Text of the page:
How to Make Black Lives Matter in the Workplace

Late last month Jacob Blake filed a lawsuit against Kenosha police officer Rusten Sheskey. Officer Sheskey shot Blake in the back and left him paralyzed in August. This was just one of several instances of police brutality that took the national stage last summer and prompted a major outcry against racial injustice.

As the country continues to grapple with the poor treatment of Black Americans, increasing pressure is being put on companies. In fact, one Fishbowl survey conducted in June 2020 founded that roughly 70% of employees expected their company to speak up about the Black Lives Matter cause. Employees want to see CEOs and business leaders express their solidarity and pledge their commitment to addressing systematic racism.

No one has all the answers, but there are consistent and thoughtful ways to respond to the BLM movement and take action in your workplace accordingly. In this blog, we’ll talk about three clear ways you can move forward.

1. Make the Statement

Following Floyd’s death, companies began to issue statements regarding their commitment to diversity and inclusion in the workplace. This willingness to speak out and address what was happening in current events marked a turning point. In the past, corporate culture did not always support doing so.

Make sure that your company speaks out and acknowledges the ongoing racial injustices in society — make the statement that your employees are waiting to hear from you. Consider making a diversity calendar in the workplace to express solidarity with the Black community and demonstrate your commitment to taking concrete steps toward change. If possible, list your goals and steps for the future.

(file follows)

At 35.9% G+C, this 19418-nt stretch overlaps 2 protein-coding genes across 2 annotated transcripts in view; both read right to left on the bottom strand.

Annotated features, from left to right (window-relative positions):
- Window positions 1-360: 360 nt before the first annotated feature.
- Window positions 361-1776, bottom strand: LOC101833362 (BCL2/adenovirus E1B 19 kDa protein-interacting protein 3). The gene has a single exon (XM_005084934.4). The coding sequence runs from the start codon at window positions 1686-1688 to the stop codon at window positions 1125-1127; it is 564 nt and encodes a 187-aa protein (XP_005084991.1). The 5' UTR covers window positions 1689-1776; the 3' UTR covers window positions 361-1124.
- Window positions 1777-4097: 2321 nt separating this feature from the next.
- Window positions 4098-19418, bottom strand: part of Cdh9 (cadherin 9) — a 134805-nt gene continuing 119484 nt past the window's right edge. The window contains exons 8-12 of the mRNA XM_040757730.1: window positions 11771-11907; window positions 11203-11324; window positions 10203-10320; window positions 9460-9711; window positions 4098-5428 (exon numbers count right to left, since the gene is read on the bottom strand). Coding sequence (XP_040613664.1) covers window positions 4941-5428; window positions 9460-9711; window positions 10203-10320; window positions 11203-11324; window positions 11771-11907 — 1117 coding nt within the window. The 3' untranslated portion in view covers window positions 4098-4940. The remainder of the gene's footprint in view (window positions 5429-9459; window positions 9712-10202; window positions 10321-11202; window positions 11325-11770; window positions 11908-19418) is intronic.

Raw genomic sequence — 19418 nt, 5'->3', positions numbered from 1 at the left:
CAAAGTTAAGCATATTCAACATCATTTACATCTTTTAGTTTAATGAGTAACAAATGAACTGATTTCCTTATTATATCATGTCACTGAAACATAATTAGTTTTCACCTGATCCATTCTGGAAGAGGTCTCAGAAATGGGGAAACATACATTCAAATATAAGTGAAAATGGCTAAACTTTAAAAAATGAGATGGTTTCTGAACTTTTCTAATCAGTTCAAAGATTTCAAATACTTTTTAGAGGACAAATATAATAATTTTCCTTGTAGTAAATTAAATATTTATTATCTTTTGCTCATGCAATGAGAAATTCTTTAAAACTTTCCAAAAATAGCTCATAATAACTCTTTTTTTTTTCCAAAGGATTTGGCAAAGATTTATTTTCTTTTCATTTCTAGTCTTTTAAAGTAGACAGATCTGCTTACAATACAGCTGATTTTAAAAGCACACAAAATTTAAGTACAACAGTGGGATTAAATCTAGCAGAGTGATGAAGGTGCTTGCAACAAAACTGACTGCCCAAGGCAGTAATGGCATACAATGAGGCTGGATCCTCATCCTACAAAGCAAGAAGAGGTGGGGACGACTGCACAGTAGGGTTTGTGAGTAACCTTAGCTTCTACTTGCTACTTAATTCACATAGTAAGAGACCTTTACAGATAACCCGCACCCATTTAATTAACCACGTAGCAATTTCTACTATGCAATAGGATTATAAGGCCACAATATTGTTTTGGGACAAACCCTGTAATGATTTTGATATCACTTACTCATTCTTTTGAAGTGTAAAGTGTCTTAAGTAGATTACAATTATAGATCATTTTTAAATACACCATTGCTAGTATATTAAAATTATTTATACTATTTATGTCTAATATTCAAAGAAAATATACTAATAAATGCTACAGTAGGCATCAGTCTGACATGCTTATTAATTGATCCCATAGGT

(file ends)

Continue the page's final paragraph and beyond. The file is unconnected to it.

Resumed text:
2. Create Both Symbolic and Structural Changes

You can’t just “talk the talk.” You need to “walk the walk.” Demonstrate your commitment to the cause you acknowledge and affirmed by taking structural and symbolic action. Here are some examples of ways you can create each.

Structural changes:

  • Monitor diversity and inclusion numbers
  • Create a clear reporting process with controls to ensure protection against retaliation
  • Develop relationships with Black organizations in your community
  • Work with community organizations to help with diversity in hiring (but do NOT outsource hiring as that is your company’s responsibility)

Symbolic changes:

  • Display art highlighting Black leaders year-round (not just during Black History Month)
  • Update employees on the efforts to cut out workplace racism in meetings
  • Recognize employees who help make Black lives matter

3. Encourage participation in racial justice initiatives

Extend your reach by encouraging your employees to go out and participate themselves. Whether this is by educating themselves, donating money, having difficult conversations, taking political action, safely joining a protest, or getting connected with local organizations, this helps create a more equitable society.

If you need ideas, consider matching donations of local racial justice organizations. For example, if your employee donated $50, and you matched their donation, then that would be $100 going to a great cause. Countless companies did this last summer following George Floyd’s death, and it’s a solid place to start.

Final Thoughts

More is expected of businesses today because they can be a force of good. Use your platform to support the BLM movement and all your employees of colors.

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